According to the numbers furnished by the National Litigation Policy of 2010, there are close to 3 crore cases pending in the country. In more than 70% of these cases, the Government is one of the parties involved. In such a scenario, how advisable would it be to give the executive and legislative a say in the appointment of judges to the highest court in the land?

Veto power

One of the provisions in the act says that any two members of the NJAC can veto any appointment. This, again, is an arbitrary provision in the act with no specific directions. The veto powers can be exercised by any two members without any criteria. Such provisions, in fact, go against the democratic values of the country. This provision implies that for any appointment, at least five of the total six members would have to give their consent. So, in other words, there must be an 83.33% majority for any appointment to go through. This number is even higher than the majority needed in the Parliament (67%) for passing critical laws.

The Government seems to be resorting to every trick in the book to get this act through to the National gazette. But it must understand that if the collegium system was arbitrary, the NJAC doesn’t seem to have finely polished corners either.

Next Story

Governments Around The World are Learning to Confuse Dissidents on Social Media

The researchers, who published their findings in a recent issue of Political Science Research and Methods, specifically examined social media from both the Venezuela regime and its opposition

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Social Media
The regime also seemed to develop a more sophisticated approach to using hashtags on Social Media. The regime used long hashtags, as opposed to the shorter hashtags that are more commonly used, to promote distraction among the protest groups. Pixabay

Governments the world over are learning new tactics to quash dissent on various Social Media platforms, responding with tweets designed to distract and confuse like longer hashtags, according to a team of political scientists.

In a study of Twitter interactions during Venezuela’s 2014 protests, in which citizens voiced opposition to government leaders and called for improvements to their standard of living, the tweets of the protesters focused mainly on the protest itself, while the tweets issued by the ruling regime covered more diverse topics.

This could mean that regimes are growing more savvy in their use of social media to help suppress mass movements.

“When we started doing this study there had been a lot of optimism about the capacity of social media to produce revolutions throughout the world, like Arab Spring and the Color Revolutions in Europe,” said Kevin Munger, assistant professor of political science and social data analytics, Penn State.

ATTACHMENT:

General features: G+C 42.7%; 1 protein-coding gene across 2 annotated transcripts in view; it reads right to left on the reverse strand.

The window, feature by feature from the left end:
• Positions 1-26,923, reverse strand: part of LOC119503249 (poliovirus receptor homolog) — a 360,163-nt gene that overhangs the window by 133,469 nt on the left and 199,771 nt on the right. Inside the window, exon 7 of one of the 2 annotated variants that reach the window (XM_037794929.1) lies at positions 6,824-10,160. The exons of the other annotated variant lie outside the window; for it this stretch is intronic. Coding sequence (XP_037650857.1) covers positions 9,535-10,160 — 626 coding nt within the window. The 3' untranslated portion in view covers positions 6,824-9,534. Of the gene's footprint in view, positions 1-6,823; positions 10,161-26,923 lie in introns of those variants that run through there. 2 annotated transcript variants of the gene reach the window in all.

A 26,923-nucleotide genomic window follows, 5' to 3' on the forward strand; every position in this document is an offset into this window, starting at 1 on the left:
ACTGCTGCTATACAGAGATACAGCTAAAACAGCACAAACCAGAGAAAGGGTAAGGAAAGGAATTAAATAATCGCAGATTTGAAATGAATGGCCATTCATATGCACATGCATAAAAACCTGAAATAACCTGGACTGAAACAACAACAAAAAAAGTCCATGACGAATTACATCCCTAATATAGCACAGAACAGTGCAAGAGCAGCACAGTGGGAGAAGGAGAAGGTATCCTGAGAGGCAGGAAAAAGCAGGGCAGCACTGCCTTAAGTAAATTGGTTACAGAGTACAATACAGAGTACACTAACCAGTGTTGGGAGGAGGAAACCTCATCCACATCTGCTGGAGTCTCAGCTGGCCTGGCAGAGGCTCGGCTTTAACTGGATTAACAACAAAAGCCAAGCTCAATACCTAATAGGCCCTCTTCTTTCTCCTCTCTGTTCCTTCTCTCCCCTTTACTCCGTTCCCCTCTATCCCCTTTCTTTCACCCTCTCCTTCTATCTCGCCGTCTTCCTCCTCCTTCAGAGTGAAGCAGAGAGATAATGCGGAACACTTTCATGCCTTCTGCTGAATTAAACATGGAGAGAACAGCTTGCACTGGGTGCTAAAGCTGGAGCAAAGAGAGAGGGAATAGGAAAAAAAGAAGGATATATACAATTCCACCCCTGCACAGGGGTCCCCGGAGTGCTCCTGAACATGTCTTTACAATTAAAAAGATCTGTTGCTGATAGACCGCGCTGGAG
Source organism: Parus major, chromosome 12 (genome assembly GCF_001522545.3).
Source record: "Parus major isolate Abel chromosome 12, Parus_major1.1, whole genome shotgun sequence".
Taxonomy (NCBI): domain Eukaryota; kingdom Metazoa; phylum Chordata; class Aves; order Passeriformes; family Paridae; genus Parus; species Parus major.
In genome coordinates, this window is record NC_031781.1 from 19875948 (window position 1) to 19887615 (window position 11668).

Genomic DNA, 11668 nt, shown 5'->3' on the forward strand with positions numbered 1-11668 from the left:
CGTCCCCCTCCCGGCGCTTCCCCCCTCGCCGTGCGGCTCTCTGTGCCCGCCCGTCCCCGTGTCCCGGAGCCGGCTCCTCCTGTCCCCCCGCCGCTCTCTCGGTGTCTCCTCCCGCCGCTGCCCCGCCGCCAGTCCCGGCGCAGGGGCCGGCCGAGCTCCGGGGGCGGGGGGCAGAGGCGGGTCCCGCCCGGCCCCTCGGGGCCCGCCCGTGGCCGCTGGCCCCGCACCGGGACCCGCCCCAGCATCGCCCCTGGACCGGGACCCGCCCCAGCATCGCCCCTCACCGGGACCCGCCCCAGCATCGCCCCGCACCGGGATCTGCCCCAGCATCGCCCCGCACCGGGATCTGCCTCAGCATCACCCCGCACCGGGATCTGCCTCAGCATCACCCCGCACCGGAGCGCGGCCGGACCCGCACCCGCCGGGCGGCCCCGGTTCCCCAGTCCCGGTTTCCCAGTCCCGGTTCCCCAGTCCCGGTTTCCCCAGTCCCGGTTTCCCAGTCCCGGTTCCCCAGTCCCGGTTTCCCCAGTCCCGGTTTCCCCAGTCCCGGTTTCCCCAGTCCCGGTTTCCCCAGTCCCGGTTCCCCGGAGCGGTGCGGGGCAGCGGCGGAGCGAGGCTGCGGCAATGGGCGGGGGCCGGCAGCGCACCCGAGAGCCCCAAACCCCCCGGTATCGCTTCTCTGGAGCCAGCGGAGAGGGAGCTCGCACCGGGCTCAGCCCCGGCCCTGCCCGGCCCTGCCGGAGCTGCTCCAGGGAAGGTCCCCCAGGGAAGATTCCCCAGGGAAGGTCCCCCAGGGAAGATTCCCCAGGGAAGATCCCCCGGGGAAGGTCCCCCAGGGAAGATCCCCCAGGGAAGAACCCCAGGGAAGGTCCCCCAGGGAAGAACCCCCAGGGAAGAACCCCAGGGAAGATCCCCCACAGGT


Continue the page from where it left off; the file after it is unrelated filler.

“But it seems like, in hindsight, this was the result of short-term disequilibrium between the capacity of the masses to use this technology and the limited capacity of these elites to use it.”

A lot of these elites may have not been keeping up with modern communication technology and got caught unawares.

So, for that short period of time, social media did produce better outcomes for revolutions and mass movements.

The researchers, who published their findings in a recent issue of Political Science Research and Methods, specifically examined social media from both the Venezuela regime and its opposition.

Social Media
Governments the world over are learning new tactics to quash dissent on various Social Media platforms, responding with tweets designed to distract and confuse like longer hashtags, according to a team of political scientists. Pixabay

Following the death of Venezuelan President Hugo Chavez in early 2013, Nicolas Maduro, Chavez’s vice-president, won a special election.

After his election, mass protests erupted related to economic decline and increased crime.

In their analysis, the researchers noted that the regime abruptly shifted its Twitter strategy after protests swept across the country.

The topics of the regime’s tweets became even more diverse than usual — including such topics as a tree-planting event — and often did not address the protests at all.

As the protests continued, however, the researchers said that the opposition also became less focused, which the researchers suggest may have been a reaction to the regime’s social media strategy.

The way that attention works on social networks offers a glimpse into why the strategy to distract citizens might be effective, added Munger, who worked on the study while a doctoral student in politics at New York University.

Social Media
Regimes are growing more savvy in their use of Social Media to help suppress mass movements. Pixabay

“To have effective protests, you need to have a ton of people coordinated on a single message, so spreading other narratives disrupts that process of coordination,” said Munger.

“Being able to spread doubt is effective. You don’t have to get people to love your regime, you just need people to less convinced of the single narrative.”

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The regime also seemed to develop a more sophisticated approach to using hashtags. The regime used long hashtags, as opposed to the shorter hashtags that are more commonly used, to promote distraction among the protest groups. (IANS)